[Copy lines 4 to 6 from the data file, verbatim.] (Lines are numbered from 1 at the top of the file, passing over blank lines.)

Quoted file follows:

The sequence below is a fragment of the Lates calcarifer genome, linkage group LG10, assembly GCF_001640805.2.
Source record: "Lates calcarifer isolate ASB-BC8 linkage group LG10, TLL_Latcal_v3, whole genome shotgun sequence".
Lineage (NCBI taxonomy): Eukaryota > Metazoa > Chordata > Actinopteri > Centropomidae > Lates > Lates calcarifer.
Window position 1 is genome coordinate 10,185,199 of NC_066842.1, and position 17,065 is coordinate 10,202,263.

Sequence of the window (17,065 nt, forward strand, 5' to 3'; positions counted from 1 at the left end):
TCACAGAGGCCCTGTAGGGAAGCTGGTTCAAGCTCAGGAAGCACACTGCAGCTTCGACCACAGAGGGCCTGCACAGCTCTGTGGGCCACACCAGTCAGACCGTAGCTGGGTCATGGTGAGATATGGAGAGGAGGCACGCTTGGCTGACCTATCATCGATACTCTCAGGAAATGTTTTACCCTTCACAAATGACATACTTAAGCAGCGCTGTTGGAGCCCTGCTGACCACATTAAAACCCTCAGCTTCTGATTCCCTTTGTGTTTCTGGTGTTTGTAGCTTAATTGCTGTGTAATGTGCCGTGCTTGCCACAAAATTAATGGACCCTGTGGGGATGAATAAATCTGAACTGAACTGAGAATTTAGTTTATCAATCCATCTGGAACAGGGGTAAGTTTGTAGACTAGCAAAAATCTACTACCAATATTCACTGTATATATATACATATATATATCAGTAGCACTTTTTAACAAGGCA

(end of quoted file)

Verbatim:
Window position 1 is genome coordinate 10,185,199 of NC_066842.1, and position 17,065 is coordinate 10,202,263.

Sequence of the window (17,065 nt, forward strand, 5' to 3'; positions counted from 1 at the left end):
TCACAGAGGCCCTGTAGGGAAGCTGGTTCAAGCTCAGGAAGCACACTGCAGCTTCGACCACAGAGGGCCTGCACAGCTCTGTGGGCCACACCAGTCAGACCGTAGCTGGGTCATGGTGAGATATGGAGAGGAGGCACGCTTGGCTGACCTATCATCGATACTCTCAGGAAATGTTTTACCCTTCACAAATGACATACTTAAGCAGCGCTGTTGGAGCCCTGCTGACCACATTAAAACCCTCAGCTTCTGATTCCCTTTGTGTTTCTGGTGTTTGTAGCTTAATTGCTGTGTAATGTGCCGTGCTTGCCACAAAATTAATGGACCCTGTGGGGATGAATAAATCTGAACTGAACTGAGAATTTAGTTTATCAATCCATCTGGAACAGGGGTAAGTTTGTAGACTAGCAAAAATCTACTACCAATATTCACTGTATATATATACATATATATATCAGTAGCACTTTTTAACAAGGCA